How To Get a Digital Marketing Internship

Bridging the gap between studying and landing your first job can be trickier than many realize. In digital marketing, one cause of this problem is that despite having solid practical skills in areas like search engine optimization or social media, new graduates lack the workplace expertise that employers need. 

Fortunately, a digital marketing internship can be a great way to remedy this problem. Digital marketing internships offer a unique way to learn more about the industry you’re interested in, while honing your digital marketing experience in the workplace. And since internships are generally pretty short, you aren’t committing your whole career to the field.

In this introductory guide, we’ll explore everything you need to know about digital marketing internships and how you can go about landing one.

We’ll cover:

  1. What kinds of digital marketing internships are there?
  2. What skills and experience do you need for a digital marketing internship?
  3. How to get a digital marketing internship (step-by-step guide)
  4. Should I study digital marketing or go straight into a digital marketing internship?
  5. Next steps

Ready to get the low down on digital marketing internships? Then read on!

1. What kinds of digital marketing internships are there?

Before we get into the different types of digital marketing internships, let’s cover the basics.

What is a digital marketing internship?

A popular form of work experience, digital marketing internships are temporary positions designed to offer practical experience in digital marketing. Students who complete a digital marketing internship will learn to apply their skills and knowledge in real-world situations while networking with professionals in the field. 

Typically, a digital marketing intern works within a company’s marketing team. They may support a range of tasks, such as creating and managing social media campaigns, conducting market research, or putting together email marketing campaigns.

What types of digital marketing internships are available?

Let’s take a look at some of the options. 

Paid vs unpaid internships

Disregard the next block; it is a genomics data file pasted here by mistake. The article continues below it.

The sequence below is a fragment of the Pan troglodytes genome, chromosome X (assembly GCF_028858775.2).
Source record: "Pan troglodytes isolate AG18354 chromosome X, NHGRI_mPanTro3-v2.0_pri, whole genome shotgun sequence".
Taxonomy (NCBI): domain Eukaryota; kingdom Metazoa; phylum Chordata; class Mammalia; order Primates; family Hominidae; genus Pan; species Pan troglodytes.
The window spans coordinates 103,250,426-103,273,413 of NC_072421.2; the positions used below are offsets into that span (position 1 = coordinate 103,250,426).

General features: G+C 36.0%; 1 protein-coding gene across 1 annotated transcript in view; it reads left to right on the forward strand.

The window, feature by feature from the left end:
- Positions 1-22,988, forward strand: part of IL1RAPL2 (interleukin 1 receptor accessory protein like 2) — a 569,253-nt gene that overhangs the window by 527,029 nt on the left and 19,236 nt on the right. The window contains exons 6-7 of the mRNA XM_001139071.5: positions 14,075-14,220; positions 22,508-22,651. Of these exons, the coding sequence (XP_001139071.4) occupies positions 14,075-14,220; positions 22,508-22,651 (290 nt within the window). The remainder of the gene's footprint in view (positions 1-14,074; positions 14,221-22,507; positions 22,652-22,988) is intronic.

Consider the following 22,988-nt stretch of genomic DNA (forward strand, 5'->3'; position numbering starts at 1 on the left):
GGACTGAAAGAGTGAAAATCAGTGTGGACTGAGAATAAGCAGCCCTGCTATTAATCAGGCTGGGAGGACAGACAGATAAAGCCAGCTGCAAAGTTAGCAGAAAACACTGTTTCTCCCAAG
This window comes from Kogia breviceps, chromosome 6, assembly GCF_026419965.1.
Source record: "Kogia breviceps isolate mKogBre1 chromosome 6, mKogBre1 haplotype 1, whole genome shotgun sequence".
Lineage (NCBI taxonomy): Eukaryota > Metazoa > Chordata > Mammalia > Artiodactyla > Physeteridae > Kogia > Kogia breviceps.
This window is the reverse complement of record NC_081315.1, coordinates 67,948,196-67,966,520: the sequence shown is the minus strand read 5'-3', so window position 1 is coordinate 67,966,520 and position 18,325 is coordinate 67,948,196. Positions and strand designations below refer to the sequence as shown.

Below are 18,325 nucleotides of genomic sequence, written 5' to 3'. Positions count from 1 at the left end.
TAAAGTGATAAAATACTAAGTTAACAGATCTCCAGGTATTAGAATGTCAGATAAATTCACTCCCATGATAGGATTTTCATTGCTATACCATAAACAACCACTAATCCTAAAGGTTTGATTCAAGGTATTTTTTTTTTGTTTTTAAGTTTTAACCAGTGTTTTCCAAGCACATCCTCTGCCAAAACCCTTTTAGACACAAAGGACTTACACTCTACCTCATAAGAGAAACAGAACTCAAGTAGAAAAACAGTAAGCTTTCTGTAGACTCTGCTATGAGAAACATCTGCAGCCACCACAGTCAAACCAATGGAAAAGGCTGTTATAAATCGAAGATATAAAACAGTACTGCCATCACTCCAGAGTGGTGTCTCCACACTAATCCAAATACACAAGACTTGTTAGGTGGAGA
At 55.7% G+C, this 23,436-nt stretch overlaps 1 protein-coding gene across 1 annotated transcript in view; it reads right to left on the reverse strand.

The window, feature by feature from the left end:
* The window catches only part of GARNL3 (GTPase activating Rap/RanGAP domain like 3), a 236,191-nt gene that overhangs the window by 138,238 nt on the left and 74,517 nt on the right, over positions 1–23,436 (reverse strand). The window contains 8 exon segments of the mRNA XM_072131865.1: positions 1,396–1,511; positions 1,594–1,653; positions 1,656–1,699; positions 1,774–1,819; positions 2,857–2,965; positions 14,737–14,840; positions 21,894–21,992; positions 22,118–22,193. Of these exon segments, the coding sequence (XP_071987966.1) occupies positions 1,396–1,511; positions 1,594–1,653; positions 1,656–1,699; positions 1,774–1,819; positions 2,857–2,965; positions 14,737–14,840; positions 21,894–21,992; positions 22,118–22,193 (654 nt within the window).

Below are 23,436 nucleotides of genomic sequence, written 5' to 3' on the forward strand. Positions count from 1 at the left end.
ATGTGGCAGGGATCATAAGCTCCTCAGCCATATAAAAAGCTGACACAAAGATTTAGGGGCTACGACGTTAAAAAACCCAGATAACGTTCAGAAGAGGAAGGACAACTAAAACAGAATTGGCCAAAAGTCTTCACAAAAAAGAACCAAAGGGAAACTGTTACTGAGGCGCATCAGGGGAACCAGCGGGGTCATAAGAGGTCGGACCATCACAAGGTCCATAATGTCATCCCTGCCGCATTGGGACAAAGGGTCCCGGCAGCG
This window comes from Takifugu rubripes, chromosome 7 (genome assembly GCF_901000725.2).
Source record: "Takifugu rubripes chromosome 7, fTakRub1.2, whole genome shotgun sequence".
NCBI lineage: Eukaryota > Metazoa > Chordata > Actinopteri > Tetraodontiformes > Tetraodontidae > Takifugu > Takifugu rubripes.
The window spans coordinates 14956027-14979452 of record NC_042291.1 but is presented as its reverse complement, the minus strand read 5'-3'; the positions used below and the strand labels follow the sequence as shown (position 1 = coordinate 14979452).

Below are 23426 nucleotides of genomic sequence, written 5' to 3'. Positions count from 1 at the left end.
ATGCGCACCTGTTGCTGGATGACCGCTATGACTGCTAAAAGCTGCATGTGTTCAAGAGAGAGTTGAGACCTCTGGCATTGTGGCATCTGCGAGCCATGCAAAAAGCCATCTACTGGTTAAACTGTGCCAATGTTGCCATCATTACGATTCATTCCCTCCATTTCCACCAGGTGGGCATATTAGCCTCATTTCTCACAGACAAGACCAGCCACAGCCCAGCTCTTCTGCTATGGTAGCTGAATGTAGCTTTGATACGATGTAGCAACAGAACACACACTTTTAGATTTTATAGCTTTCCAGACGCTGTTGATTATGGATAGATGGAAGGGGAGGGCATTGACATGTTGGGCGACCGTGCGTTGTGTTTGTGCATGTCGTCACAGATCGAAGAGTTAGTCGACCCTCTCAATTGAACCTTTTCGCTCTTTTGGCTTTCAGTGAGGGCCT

As in any other discipline, paid and unpaid internships are both available. In most cases, paid internships pay minimum wage. However, even a modest income elevates the digital marketing intern’s role. You won’t get rich, but having any kind of salary signals that the company values interns the same as any other employee. In turn, this means the quality of the internship is likely to be better. If they’re paying you, they’ll want to help you be the best you can be!

While unpaid internships are also common, we generally recommend avoiding these if you can. Even though paid internships don’t pay much, there’s a big difference between low pay and no pay. Some activists are trying to outlaw unpaid internships on the basis that they promote working for free. However, others argue that unpaid internships are a good way for novice digital marketers to get their foot in the door of competitive companies.

Ultimately, it’s up to you. Digital marketing is hardly a cash-strapped industry. But if you find an unpaid internship at your dream company, you might decide it’s worth your while, especially if it’s only for a short period.

Summer internships vs full-time internships

Probably the most common type of internship is the summer internship. So-called because it fits comfortably into a summer break, this is a popular way for people to get hands-on experience in the industry. You don’t necessarily have to be studying a formal digital marketing qualification to land this type of internship, although it might help.

Another type of internship is the full-time digital marketing internship. More like an apprenticeship (without a formal assessment) full-time internships typically last six months to a year. Crucially, full-time interns are paid. It’s also common (although not guaranteed) that they’ll get a full-salaried job offer once their internship is complete.

Discipline-specific vs sector-specific internships

Finally, you’ll find digital marketing internships in various disciplines and industries. Realistically, most internships aren’t highly specialized, although there are exceptions. For the most part, you can expect a broad introduction to the digital marketing activities required for an entry-level role. 

If you’re very keen on learning specific skills, it may also be possible to find internships focusing on these. For instance, a digital marketing internship with an SEO agency is much more likely to focus on these digital marketing skills, than, say, affiliate marketing or public relations.

Finally, if you’re especially interested in a particular industry, you might find an internship in your preferred sector. From fashion and travel to tech and finance, there are lots of options available. You just need to look in the right places! Industry-specific association websites and job boards are a good place to start.

2. What skills and experience do you need for a digital marketing internship?

Since internships target those with minimal experience, most employers won’t expect you to have tonnes of expertise. At a minimum, though, you should have the following digital marketing skills:

  • Basic knowledge of digital marketing channels and tools: While nobody will expect you to be an expert, you should be able to demonstrate an interest in everything related to digital marketing. Consider reading a few books, subscribing to some blogs, or accessing other resources to build your knowledge.